In grave amazement he understood. In this night too, in this night of his mortal eyes into this he was now descending, love and danger were again waiting. Ares and Aphrodite, for already he divined (already it encircled him) a murmur of glory and hexameters, a murmur of men defending a temple the gods will not save, and of black vessels searching the sea for a beloved isle, the murmur of the Odysseys and Iliads it was his destiny to sing and leave echoing concavely in the memory of man. These things we know, but not those that he felt when he descended into the last shade of all.

[From Dreamtigers, by Jorge Luis Borges, translated by Mildred Boyer]
#15150538
Pants-of-dog wrote:I will admit that I find any translation of The Iliad or The Odyssey other than Lattimore to be unenjoyable.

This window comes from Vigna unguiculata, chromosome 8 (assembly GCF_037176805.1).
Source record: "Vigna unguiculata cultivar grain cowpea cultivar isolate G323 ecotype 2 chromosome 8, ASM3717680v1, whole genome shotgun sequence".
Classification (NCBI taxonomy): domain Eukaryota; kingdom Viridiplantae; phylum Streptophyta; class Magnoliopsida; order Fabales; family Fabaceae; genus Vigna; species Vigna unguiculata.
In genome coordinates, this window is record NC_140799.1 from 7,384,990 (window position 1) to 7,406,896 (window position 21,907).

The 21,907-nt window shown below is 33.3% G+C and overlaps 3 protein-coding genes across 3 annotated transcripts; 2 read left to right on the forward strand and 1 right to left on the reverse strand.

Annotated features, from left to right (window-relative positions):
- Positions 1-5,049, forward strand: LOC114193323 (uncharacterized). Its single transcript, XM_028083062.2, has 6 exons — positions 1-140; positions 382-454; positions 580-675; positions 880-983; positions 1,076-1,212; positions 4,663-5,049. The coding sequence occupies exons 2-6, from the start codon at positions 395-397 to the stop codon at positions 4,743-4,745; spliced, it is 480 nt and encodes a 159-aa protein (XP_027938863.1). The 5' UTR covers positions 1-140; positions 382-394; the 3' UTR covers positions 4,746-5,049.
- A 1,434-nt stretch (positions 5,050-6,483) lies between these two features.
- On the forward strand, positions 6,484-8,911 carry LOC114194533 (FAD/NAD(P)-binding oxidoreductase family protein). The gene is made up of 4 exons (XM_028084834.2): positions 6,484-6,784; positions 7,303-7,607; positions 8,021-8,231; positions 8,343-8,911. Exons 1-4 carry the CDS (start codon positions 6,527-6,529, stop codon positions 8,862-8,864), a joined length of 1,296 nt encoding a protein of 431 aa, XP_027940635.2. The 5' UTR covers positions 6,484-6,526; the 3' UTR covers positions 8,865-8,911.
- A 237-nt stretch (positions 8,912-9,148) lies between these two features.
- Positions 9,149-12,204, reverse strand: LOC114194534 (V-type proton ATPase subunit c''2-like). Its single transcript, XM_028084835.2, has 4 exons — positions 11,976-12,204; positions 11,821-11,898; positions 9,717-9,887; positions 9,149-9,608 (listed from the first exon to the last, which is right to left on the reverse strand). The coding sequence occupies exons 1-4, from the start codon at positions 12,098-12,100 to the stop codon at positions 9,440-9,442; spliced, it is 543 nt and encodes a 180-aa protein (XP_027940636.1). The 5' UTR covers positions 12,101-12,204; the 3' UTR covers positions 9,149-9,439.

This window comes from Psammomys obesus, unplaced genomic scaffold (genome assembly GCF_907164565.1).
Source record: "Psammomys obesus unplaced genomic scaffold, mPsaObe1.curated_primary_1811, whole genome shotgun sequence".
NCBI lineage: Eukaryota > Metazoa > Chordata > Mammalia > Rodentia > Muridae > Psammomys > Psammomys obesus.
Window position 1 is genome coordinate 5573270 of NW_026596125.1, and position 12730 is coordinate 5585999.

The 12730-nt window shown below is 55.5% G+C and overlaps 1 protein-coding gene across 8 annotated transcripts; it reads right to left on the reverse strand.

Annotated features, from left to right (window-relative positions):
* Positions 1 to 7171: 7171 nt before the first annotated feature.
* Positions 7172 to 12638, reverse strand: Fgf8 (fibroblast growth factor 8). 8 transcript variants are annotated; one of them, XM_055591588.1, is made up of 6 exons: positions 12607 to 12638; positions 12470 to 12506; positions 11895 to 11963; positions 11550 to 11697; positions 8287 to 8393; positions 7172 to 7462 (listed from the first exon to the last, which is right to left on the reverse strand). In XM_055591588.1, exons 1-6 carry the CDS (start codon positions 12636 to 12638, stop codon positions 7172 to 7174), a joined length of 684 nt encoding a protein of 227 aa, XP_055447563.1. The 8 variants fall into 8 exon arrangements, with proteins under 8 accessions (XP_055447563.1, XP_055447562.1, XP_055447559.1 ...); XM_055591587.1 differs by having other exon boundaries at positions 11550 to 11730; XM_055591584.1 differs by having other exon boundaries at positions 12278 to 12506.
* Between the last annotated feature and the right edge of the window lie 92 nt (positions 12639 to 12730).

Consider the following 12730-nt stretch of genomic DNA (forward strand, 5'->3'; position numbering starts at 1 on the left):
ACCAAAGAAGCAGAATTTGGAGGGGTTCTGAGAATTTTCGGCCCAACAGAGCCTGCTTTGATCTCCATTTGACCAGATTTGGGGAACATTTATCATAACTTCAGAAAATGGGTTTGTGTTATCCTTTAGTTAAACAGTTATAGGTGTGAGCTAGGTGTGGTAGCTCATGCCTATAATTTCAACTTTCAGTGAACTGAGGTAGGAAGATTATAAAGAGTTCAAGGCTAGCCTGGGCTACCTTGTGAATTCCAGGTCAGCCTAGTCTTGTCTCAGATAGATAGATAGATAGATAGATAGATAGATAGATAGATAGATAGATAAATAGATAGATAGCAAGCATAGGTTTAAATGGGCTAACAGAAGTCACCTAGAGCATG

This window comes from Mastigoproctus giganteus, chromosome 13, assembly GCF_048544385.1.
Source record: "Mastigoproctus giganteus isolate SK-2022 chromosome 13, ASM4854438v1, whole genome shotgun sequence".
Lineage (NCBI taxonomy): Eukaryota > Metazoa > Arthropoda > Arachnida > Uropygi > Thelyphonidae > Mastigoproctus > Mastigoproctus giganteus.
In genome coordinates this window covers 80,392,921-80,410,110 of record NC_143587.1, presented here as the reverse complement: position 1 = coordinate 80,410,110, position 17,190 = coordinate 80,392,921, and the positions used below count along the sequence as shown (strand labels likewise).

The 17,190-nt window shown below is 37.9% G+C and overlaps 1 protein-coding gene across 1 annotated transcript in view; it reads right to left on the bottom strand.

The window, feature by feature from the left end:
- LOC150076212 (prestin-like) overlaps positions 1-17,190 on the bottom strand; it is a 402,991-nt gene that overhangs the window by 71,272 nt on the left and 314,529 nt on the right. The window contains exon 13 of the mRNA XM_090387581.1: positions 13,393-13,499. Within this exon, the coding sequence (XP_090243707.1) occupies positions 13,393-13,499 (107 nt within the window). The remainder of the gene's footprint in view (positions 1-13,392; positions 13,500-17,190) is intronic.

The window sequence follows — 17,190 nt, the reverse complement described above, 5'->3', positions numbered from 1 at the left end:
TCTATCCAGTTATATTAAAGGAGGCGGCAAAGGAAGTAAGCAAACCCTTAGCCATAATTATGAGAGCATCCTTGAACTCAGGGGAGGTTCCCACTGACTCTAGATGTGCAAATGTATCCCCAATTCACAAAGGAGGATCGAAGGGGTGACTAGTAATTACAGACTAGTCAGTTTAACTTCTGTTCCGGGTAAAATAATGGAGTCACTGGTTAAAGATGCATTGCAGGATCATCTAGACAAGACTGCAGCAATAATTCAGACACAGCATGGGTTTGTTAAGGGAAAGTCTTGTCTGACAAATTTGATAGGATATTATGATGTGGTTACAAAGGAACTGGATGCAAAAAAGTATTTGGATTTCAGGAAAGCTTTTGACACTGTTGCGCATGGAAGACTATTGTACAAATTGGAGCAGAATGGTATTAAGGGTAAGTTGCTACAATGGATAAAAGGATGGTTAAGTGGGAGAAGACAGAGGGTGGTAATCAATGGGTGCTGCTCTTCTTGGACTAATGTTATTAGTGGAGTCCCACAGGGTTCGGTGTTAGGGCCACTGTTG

Frankly, I do not believe that you have ever read the Iliad or the Odyssey. I think your knowledge of both is merely the knowledge of whatever your eyes have merely glanced on via pop culture, some program, some tv show, Potemkin perhaps, myself and other glances from here and there, perhaps you happened upon Lattimore in some library or the radio and that demarcates the very extent of your knowledge, saved in your memory in case you ever happen upon a conversation to pretend that you at least are aware of one of the translators.

Either way, it is self-evident to those initiated that you never have been, and that you have absolutely no clue of the Homeric epics.